Grand National stereotype fight back after unfair headlines
It is a day when women from Merseyside are encouraged to dress in their finest clothes and enjoy a day at the races at Ladies' Day.
Yet the sophisticated image of the Grand National is far removed from the images in newspapers the day after of women falling over, or with underwear showing after being caught by gusts of wind.
It is something that Liverpool women academics, stylists and commentators are tired of, and the fight back has begun.
Liverpool fashion student Hannah Ramsay, who now lives in London, said that people there regard her accent as something "hysterically funny".
She wrote a paper on the north-south fashion divide as part of her degree course.
"I think the gap is closing between the north and the south in terms of fashion," she said. "There are always going to be people who want to do Liverpool down and resort to stereotypes no matter what we do, there are people who want to rip it to shreds."
She said she will not go to Ladies' Day as she does not want to judge other people subconsciously.
"People in Liverpool do want to look good and not adhere to the norm," she added.
Gemma Ahearne, a sociology and criminology lecturer and PhD student, said the negative coverage is part of the "vilification of the working classes", who are "not regarded as being worthy of being at the races".
She used Aintree as a case study when she examined how the media portrays women and she believes it targets women and defines them as "Chavs" who are held up as "defective" and to be mocked.
Ms Ahearne said: "I don't go to the National as it's cruel to the horses, but I have friends who go and hate how women are treated and portrayed as caricatures," she said.
She believes the media are "misogynistic and disapproving of women who are hyper-confident, and such coverage aims to regulate their behaviour".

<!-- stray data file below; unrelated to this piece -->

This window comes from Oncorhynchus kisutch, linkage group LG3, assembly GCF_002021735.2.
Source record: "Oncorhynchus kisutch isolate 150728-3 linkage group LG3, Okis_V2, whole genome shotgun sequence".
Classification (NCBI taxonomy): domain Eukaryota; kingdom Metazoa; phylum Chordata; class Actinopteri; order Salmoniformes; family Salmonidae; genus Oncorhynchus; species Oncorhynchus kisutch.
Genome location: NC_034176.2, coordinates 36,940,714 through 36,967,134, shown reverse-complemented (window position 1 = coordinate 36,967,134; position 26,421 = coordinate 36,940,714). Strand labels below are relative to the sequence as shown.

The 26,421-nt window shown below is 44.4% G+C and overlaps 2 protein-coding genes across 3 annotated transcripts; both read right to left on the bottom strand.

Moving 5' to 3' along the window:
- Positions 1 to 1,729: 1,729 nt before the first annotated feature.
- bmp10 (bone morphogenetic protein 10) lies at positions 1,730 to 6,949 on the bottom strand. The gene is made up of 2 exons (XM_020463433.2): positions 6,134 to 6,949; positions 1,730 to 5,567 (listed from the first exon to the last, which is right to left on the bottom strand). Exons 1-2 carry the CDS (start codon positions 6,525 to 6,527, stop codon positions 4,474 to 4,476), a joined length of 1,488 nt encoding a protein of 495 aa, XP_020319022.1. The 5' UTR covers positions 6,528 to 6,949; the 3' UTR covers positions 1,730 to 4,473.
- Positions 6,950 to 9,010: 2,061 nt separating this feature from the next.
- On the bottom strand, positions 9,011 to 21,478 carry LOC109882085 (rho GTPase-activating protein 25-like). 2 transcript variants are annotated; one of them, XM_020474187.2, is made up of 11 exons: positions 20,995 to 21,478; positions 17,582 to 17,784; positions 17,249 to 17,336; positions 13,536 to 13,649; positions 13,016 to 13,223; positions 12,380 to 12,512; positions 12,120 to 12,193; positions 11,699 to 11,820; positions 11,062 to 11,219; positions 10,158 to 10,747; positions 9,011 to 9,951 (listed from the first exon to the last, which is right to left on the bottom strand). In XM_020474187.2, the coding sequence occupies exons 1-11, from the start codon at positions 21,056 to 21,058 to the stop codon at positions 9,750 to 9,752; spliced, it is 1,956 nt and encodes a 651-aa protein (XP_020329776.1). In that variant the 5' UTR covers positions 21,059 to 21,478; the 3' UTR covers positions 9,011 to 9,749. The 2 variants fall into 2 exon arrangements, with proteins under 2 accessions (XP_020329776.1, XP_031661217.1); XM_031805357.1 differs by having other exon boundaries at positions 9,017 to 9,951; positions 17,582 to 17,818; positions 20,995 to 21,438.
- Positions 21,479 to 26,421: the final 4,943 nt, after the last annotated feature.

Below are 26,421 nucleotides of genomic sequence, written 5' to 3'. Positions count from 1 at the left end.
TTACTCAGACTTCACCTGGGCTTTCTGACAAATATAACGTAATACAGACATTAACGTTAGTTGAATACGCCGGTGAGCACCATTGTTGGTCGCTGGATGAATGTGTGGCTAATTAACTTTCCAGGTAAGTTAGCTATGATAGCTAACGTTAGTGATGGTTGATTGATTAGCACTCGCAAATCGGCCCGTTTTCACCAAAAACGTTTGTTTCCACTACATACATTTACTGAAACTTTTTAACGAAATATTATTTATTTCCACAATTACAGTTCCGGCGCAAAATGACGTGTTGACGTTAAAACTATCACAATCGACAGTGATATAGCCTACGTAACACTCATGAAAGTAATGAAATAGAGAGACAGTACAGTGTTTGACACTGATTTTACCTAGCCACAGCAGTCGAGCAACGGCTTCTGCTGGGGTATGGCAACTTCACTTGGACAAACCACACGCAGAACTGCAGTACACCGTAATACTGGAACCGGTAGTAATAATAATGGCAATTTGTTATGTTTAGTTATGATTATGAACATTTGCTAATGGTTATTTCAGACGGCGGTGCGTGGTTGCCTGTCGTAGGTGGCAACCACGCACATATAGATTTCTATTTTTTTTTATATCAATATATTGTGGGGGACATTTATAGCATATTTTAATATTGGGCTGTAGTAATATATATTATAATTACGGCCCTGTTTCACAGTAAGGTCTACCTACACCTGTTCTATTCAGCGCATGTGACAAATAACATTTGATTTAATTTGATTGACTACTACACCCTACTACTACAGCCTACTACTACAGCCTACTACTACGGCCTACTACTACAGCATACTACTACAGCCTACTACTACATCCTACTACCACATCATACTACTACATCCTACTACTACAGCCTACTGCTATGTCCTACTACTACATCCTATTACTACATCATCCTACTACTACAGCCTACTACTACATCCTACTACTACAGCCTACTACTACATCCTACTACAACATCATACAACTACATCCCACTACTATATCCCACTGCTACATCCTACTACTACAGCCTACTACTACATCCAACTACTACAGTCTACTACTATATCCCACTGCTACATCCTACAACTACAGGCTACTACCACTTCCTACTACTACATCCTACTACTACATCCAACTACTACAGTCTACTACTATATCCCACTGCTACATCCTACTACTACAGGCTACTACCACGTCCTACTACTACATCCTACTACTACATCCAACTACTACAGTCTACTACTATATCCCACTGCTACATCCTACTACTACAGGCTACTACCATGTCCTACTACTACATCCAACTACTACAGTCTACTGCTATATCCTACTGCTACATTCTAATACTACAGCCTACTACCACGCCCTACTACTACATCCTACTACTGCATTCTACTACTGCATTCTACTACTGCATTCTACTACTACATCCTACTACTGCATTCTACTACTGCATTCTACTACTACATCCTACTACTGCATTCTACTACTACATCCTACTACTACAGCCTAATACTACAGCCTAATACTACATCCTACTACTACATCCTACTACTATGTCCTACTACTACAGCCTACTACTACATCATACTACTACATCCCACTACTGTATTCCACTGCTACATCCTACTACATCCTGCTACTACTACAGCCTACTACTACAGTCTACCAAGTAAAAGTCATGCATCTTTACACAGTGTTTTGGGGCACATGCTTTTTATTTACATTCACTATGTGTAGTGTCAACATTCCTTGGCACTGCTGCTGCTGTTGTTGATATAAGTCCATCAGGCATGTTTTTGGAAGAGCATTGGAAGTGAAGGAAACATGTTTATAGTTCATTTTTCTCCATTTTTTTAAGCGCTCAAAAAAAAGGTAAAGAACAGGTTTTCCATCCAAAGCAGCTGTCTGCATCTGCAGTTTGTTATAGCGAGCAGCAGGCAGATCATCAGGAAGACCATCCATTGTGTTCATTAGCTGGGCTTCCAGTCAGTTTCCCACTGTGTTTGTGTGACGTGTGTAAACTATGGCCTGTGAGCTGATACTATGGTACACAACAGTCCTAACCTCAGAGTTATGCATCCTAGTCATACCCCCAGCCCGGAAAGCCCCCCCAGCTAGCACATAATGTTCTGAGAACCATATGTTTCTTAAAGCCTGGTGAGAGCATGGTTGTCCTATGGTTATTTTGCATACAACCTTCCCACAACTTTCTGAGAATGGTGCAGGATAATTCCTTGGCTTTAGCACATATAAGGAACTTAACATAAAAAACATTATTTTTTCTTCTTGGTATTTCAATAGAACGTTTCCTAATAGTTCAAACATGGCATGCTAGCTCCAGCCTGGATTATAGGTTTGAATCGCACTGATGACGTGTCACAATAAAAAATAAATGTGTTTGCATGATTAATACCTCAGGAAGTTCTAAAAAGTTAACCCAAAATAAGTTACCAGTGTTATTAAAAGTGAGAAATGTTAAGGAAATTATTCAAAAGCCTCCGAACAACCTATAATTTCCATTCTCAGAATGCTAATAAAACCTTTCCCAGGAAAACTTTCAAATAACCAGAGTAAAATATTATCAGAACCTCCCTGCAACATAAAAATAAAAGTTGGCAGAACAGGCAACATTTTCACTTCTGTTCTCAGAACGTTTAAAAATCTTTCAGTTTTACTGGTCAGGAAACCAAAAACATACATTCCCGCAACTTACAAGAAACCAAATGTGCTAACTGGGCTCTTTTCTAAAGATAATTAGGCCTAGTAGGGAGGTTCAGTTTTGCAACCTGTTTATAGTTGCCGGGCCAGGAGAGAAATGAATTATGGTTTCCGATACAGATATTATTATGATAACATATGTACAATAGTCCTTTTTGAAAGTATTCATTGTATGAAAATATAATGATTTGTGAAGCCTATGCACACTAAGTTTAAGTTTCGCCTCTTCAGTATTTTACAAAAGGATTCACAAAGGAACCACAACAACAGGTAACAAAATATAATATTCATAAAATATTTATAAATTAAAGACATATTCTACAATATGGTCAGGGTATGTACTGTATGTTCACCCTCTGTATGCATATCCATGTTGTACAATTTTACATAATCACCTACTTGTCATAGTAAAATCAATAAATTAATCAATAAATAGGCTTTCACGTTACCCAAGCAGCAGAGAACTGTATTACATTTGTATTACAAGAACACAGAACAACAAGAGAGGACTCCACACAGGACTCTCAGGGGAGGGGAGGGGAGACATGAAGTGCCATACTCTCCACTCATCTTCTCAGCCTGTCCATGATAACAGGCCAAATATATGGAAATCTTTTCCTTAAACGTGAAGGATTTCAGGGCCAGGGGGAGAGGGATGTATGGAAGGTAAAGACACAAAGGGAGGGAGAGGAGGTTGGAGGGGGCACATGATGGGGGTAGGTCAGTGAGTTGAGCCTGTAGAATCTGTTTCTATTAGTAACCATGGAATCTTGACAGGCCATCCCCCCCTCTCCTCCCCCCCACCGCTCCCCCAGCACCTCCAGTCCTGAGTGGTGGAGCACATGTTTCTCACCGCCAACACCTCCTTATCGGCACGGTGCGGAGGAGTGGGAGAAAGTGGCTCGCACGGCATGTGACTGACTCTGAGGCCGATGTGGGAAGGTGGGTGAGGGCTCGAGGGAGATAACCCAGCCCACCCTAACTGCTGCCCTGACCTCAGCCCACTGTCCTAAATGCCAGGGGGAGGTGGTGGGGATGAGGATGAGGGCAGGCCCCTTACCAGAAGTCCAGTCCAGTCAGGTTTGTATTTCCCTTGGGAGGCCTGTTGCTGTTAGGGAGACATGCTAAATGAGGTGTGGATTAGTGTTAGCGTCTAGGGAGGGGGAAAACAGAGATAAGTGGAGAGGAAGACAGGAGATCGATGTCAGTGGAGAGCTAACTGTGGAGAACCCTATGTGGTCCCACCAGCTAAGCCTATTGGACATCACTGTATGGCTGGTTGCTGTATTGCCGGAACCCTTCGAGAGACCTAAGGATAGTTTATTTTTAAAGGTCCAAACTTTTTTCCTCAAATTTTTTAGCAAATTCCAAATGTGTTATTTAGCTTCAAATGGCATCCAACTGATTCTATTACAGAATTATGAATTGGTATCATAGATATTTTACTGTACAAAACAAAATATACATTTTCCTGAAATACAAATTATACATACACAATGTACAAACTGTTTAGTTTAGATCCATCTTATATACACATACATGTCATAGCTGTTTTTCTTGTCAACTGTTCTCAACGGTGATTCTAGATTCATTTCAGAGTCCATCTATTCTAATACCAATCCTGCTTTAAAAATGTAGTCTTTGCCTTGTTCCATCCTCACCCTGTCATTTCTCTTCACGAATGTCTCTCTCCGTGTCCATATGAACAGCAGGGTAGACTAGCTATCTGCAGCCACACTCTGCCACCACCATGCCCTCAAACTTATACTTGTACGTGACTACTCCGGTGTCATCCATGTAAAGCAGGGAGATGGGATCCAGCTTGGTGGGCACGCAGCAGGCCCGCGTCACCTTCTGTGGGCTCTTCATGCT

"The comments below the line on these articles are disgusting and you get a differentiation at Cheltenham and Ascot, where the language and semantics talks of fashionable fillies," she added.
Jennina O'Neill, manager of the Met Quarter shopping district in Liverpool, said it was disappointing the press focus on the same stereotypes year after year.
She said: "It's important to celebrate individuality, but the focus should be on style, it would be nice to see more stories showcasing some of the great looks at the races."
Interestingly, she does not believe it has a major impact on the city as she said "every city has to deal with certain stereotypes."
She agreed that women in Merseyside take pride in their appearance, but said there were lots of different looks in the city. "One thing we notice from our shoppers is the appetite for individuality", she added.
Andy Heath, the deputy managing director of Merseyrail, said they had seen a marked change in the behaviour of racegoers - for the better - over the last four or five years.
"There is a well-trodden stereotype of Ladies' Day that people turn up in their finery and stagger out at the end of the day," Mr Heath said.
Merseyside Police Supt Paul Wilson said anti-social behaviour would not be tolerated and he asked people to treat the area with respect.
Last year, there were just 16 arrests during the three-day festival - five on Ladies' Day. None were women, the force said.
Merseyrail has introduced bylaws that prevent people who are extremely intoxicated travelling. Music is played and coffee sold in pop-up stores to create a good atmosphere.
Over the three days, Mr Heath said the rail company transports 100,000 people - half on Saturday and 30,000 on Ladies' Day. Trains double in frequency to every seven minutes and 12,000 flip-flops are handed out.
The flip-flop giveaway also prevents escalator accidents at Liverpool stations, Mr Heath added.
While not denying that people may indulge too much, he said they were "a very small minority." "You don't get this sort of publicity at other events such as York or Ascot," he added. "It's a very jaundiced and unfair reflection on women in Liverpool."